The U.S. housing market has seen a rapid increase in prices since the pandemic. While many buyers wait on the sidelines hoping for a better time to buy, the supply and demand dynamics still aren’t in their favor. Since the pandemic, housing inventory has dropped by 36%. Below is a chart breaking down the activity across the country’s regions as of December 2023.
Our expectation is that even if housing prices drop slightly, it will be short lived since the supply / demand equation doesn’t favor the new homebuyers. While a correction in prices would help buyers, it doesn’t seem that is on the near horizon which leads us to evaluating how to choose a mortgage if you are looking to enter the market.
When it comes to choosing a mortgage, there are several options available to homeowners. Understanding the different types of mortgages and the decision making criteria for each can help you find the best fit for your financial situation.
Fixed-rate mortgages: This type of mortgage has a fixed interest rate for the entire loan term, usually 15 or 30 years. This means that your monthly payments will remain the same throughout the life of the loan. This type of mortgage is best for those who want a predictable monthly payment and are planning to stay in their home for the long-term.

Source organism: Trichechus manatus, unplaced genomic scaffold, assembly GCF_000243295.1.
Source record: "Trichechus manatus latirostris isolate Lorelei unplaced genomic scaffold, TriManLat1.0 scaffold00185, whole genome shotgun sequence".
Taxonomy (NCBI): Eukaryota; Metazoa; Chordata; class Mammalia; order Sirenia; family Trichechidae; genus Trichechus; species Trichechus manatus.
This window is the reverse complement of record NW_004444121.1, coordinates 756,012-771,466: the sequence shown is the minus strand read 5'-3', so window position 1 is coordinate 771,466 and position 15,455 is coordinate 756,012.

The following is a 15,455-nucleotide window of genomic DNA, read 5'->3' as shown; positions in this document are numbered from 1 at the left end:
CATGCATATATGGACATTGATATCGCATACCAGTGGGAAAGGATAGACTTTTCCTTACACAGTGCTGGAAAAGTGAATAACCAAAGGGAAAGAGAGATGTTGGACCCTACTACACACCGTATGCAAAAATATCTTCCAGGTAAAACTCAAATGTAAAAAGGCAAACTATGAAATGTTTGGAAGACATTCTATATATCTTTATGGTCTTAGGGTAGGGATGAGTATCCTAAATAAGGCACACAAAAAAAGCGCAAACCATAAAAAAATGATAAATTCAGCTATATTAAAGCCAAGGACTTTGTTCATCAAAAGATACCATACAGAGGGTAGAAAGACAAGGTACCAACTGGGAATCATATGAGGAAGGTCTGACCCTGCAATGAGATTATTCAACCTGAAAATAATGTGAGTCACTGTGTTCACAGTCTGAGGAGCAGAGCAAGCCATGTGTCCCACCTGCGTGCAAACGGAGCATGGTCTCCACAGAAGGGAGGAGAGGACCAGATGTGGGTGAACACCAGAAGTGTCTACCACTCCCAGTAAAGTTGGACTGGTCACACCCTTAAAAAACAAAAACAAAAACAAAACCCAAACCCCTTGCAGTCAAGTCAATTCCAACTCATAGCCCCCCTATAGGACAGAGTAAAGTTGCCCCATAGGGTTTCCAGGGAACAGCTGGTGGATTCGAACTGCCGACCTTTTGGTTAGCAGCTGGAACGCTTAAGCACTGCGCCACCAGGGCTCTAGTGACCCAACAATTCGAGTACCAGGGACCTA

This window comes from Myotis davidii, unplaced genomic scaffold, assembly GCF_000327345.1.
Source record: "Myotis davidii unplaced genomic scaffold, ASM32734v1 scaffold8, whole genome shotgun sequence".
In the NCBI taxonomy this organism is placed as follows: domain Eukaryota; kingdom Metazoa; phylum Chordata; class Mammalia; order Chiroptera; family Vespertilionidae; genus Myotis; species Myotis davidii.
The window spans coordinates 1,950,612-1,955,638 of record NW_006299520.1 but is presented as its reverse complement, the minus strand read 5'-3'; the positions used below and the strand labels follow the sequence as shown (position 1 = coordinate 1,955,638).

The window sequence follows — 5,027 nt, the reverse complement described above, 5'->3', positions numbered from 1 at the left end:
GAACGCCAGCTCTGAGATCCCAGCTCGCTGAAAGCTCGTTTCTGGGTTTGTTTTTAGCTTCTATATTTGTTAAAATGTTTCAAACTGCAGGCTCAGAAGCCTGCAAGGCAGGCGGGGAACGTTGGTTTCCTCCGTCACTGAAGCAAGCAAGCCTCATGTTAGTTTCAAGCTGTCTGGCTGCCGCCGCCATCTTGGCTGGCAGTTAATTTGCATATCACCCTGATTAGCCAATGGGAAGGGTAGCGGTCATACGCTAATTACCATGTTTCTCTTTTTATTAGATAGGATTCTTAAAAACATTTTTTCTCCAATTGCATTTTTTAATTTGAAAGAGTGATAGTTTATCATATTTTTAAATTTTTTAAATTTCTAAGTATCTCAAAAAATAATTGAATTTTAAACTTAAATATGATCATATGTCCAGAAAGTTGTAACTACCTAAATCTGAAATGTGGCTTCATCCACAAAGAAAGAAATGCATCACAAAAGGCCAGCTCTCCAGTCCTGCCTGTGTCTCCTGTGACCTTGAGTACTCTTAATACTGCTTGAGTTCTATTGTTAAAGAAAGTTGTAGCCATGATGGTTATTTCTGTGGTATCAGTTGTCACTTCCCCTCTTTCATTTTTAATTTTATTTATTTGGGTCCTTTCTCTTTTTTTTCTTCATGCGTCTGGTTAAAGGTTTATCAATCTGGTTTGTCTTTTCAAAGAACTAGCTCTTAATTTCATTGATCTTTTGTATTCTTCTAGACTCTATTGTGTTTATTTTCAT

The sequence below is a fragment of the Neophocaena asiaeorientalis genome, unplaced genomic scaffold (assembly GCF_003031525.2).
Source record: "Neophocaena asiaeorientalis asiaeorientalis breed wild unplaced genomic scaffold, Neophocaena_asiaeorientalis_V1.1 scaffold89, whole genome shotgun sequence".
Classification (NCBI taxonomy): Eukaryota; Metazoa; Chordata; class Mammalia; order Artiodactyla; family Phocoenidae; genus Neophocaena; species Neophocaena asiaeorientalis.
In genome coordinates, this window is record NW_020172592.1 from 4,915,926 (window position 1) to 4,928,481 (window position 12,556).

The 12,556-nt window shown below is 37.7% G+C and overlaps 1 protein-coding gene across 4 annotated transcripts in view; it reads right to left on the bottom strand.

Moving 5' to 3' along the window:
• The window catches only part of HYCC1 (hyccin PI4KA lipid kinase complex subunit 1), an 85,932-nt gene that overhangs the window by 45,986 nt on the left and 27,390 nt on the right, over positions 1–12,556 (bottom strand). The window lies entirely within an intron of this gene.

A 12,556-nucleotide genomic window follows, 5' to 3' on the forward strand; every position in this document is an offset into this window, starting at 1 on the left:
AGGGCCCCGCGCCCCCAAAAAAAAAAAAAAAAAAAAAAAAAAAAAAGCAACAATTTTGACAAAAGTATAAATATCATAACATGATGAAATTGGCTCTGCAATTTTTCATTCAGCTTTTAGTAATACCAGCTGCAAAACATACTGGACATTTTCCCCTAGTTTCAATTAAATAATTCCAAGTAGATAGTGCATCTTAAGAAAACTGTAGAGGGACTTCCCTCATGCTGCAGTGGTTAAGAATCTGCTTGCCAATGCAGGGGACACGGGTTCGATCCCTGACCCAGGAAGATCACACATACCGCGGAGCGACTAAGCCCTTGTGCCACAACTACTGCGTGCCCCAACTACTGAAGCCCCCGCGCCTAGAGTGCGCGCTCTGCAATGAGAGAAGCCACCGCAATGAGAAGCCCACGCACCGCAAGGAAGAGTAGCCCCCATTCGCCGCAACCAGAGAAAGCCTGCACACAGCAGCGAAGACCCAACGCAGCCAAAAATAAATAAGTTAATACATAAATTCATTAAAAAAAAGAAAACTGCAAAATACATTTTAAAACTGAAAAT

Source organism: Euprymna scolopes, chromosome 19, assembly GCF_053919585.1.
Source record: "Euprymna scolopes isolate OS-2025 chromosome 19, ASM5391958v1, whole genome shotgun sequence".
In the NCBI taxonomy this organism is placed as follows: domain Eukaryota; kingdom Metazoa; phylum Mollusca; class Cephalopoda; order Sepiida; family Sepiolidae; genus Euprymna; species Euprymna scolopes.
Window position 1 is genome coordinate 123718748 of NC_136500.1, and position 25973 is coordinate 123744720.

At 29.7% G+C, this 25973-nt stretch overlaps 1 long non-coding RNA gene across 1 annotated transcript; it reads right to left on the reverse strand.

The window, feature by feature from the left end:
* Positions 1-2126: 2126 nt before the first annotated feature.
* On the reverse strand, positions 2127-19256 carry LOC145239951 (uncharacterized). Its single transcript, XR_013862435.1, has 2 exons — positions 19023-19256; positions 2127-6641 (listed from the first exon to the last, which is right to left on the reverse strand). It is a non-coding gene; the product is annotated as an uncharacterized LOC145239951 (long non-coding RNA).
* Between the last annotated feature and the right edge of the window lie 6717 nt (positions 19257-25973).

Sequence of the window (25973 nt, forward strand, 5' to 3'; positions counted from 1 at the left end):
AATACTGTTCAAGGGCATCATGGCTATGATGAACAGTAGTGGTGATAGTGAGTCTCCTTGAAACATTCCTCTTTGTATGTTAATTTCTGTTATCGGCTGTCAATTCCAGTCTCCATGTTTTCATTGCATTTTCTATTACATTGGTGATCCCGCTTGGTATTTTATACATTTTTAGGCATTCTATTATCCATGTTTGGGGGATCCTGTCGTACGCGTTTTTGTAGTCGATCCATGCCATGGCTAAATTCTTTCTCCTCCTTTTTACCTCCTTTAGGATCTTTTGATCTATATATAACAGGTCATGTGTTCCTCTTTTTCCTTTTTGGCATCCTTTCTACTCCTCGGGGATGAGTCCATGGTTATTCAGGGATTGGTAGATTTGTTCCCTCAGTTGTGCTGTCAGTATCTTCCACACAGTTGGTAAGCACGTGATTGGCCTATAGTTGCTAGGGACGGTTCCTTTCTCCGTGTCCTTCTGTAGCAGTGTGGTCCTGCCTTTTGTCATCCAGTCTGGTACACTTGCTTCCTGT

Adjustable-rate mortgages (ARMs): This type of mortgage has an interest rate that can change over time. The initial interest rate is usually lower than a fixed-rate mortgage, but it can increase or decrease depending on market conditions. This type of mortgage is best for those who plan to move or refinance within a few years and are comfortable with the risk of changing monthly payments.
FHA loans: These loans are insured by the Federal Housing Administration (FHA) and are available to those with lower credit scores and down payments. They often have more lenient qualifying criteria than traditional mortgages, making them a good option for first-time homebuyers or those with less-than-perfect credit.
VA loans: These loans are backed by the Department of Veterans Affairs (VA) and are available to veterans, active-duty military members, and eligible surviving spouses. They often have more favorable terms than traditional mortgages, including no down payment and no private mortgage insurance (PMI) requirements.
When deciding which type of mortgage to choose, consider your financial situation, credit score, and down payment. It’s also important to consider the length of time you plan to stay in your home, your tolerance for risk, and your long-term financial goals.
Presented by the Financial Planning Committee of Lake Street, an SEC Registered Investment Adviser
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